I was heartily congratulated by everyone on my prowess. I can tell you it was one of the good moments of my life and, as the retriever brought back my last bird, I strolled to the man in charge to see where I had hit my lucky bird. The dog man was handling the pigeon all over. I asked him if I hit the head or the body. He began plucking the feathers. When the bird was bare he looked up with a perplexed grin and said: ‘C’est dréle, par un grain de plomb! ’ As soon as I heard the fatal words I walked away feeling sick. I did not shoot a pigeon again for many a long day, not until I was absolutely in want of money. And for months I tried to get those words out of my head.

“Years passed, but I never would let my mind dwell too long on the reason why that last pigeon could have shied and knocked its brains on the fence for my special benefit. It was possible that my last shot passed close overhead and drove it downward with the shock it caused in the air. I have heard of duck being killed by the sheer force of a gun’s explosion without being struck by the pellets. So I attributed my good fortune to a combination of natural reasons and my own skill. And the years passed. I went on gambling and gambling, and I must say I had begun to forget my companion of other days. But one evening at Monte Carlo sitting at a table I caught sight of a face opposite which instantly telegraphed my friend’s back to me.

It was the scoundrel who had cheated him at dice of all his money and indirectly of his life. He was obviously down on his luck, shabbily dressed and playing small stakes with furtive apprehension. I know that look so well. A man often has it the first time he throws a stake. He generally has it when he throws his last. I could see that he had not recognized me, but to my horror, when I had a run of luck, he took special notice and came up to address me. He began talking about a system of his own in which he suggested that I should take a share. However, my own was working very well that day and I played on till I had won five thousand francs.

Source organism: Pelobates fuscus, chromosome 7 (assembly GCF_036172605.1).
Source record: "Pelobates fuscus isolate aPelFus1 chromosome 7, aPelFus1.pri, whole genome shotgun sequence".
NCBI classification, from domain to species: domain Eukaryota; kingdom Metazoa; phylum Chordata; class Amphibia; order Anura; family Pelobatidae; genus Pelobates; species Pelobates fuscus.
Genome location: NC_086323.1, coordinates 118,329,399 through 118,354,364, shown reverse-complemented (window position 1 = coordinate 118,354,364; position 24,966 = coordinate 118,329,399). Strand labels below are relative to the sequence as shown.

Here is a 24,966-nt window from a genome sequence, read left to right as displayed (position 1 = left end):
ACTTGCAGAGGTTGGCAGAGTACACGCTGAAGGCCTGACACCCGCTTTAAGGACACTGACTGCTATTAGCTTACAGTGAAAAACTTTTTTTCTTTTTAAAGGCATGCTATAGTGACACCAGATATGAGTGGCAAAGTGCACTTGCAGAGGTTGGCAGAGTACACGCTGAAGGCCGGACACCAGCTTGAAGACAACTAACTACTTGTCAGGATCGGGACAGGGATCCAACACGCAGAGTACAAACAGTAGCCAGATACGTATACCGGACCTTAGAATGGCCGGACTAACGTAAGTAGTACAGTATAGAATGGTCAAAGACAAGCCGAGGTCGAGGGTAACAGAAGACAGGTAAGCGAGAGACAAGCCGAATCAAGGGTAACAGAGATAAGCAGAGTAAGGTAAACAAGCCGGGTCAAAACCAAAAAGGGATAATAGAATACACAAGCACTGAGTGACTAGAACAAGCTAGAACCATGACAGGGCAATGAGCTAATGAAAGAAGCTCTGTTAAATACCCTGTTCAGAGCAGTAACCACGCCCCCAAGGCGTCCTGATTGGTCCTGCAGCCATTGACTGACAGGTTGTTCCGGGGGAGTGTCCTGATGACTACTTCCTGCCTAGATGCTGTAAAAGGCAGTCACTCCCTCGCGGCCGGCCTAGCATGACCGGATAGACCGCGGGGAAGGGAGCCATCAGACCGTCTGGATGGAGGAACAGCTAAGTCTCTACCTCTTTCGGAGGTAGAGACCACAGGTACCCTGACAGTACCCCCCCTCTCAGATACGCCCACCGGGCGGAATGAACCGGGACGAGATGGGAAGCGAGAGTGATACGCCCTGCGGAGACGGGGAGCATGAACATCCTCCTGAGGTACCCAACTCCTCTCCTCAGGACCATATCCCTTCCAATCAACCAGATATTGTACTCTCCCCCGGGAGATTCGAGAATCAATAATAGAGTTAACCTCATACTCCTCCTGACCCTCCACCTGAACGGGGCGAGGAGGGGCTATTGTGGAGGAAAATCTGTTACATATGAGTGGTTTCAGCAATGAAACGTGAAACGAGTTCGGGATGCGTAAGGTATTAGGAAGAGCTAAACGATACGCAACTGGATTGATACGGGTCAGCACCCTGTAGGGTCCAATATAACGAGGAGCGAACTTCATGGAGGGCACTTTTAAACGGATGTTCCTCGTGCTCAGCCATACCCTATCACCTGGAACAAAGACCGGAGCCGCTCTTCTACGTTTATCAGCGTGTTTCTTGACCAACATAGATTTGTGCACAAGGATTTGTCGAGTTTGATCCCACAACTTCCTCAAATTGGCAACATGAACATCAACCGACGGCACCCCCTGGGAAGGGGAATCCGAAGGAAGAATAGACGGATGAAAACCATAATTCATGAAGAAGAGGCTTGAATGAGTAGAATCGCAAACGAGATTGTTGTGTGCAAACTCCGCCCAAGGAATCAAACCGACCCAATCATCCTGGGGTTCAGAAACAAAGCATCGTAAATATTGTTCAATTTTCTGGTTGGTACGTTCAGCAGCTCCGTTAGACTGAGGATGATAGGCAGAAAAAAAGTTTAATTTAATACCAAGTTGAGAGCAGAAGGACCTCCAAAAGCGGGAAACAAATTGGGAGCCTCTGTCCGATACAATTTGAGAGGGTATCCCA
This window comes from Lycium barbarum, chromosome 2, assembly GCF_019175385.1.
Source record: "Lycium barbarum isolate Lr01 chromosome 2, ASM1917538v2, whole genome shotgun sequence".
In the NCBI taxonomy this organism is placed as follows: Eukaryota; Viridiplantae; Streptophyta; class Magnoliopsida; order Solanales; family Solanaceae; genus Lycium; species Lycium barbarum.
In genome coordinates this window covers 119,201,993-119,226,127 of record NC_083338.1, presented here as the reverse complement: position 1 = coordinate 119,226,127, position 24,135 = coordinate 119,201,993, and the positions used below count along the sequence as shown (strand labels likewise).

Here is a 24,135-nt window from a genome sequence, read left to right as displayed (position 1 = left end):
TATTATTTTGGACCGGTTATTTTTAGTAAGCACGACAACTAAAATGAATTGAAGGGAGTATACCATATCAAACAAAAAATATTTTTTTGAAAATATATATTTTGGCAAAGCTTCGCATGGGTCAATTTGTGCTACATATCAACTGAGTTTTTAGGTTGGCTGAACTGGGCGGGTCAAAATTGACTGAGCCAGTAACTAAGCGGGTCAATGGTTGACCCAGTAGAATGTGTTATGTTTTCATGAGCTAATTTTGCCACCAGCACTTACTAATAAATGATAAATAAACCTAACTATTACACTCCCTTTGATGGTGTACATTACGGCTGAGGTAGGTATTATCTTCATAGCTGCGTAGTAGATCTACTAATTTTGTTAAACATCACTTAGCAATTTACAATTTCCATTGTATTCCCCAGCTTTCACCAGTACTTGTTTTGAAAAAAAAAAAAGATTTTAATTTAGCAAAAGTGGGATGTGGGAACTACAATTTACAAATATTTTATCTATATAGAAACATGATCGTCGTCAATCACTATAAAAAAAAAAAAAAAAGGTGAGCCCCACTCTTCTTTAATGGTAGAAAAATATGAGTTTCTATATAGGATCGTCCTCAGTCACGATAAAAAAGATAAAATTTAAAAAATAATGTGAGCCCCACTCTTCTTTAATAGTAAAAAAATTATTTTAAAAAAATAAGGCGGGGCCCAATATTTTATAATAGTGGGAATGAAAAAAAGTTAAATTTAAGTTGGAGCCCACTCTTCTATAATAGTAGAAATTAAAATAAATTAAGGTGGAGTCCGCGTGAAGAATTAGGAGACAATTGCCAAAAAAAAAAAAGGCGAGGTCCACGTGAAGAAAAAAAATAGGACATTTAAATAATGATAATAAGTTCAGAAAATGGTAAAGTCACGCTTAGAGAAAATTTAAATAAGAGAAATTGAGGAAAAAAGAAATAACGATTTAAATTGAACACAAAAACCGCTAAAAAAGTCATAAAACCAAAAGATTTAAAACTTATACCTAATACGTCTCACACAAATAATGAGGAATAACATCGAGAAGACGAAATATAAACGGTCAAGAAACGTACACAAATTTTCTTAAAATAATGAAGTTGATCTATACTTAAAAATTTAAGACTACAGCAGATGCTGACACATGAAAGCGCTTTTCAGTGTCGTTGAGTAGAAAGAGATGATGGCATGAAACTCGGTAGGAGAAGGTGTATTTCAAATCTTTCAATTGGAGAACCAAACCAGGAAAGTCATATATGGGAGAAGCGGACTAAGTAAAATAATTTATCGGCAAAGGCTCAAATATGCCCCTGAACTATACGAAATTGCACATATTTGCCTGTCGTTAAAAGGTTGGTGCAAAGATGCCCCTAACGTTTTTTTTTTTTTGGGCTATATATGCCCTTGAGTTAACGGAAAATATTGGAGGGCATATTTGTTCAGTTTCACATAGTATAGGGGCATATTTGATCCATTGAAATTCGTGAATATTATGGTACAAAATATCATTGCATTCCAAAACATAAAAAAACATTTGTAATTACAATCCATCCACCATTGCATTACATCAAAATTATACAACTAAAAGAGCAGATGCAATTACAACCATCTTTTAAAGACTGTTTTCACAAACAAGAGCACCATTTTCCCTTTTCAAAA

“When I came back to my hotel I was surprised to be told that a friend of mine was waiting in my room for me, and even more so to find that this ugly customer had followed me out of the Casino and somehow discovered where I was staying, for while I strolled home he had skipped ahead and imposed on the concierge with some trumped-up tale. Anyhow, he had been admitted and was there, staking his life and liberty on the chance of making me disgorge a little of my winnings. As he had a revolver pointing at me from the moment I entered my room, I would have been inclined to buy him off as cheaply as I could. But I remembered what he did not, that I had a blood feud with him of many years’ standing.

My revolver was in my outside pocket and we fired about simultaneously. I missed him, shattering the window behind, but he hit me in the shoulder. His pellet ran under my shoulder-blade like a knife. We stood facing each other and aiming. I was trying to fire, but something held me like a vice, and I could not. Every second I expected he would shoot me through the head. I could see his fingers twitching round the stock of his gun. But as I covered him I noticed a horrible look come into his features, and if I was held, he was held doubly. Though I had missed him clean, a look of fear shot through his eyes, not the fear of a coward or a fool, or even the fear of one man of another, but the veritable fear of the devil for the Evil One when he cheats them at the end. He was staring over my shoulder into the empty bedroom behind me with glazed eyes and a tremor running through his body. He never said a word but fell back dead!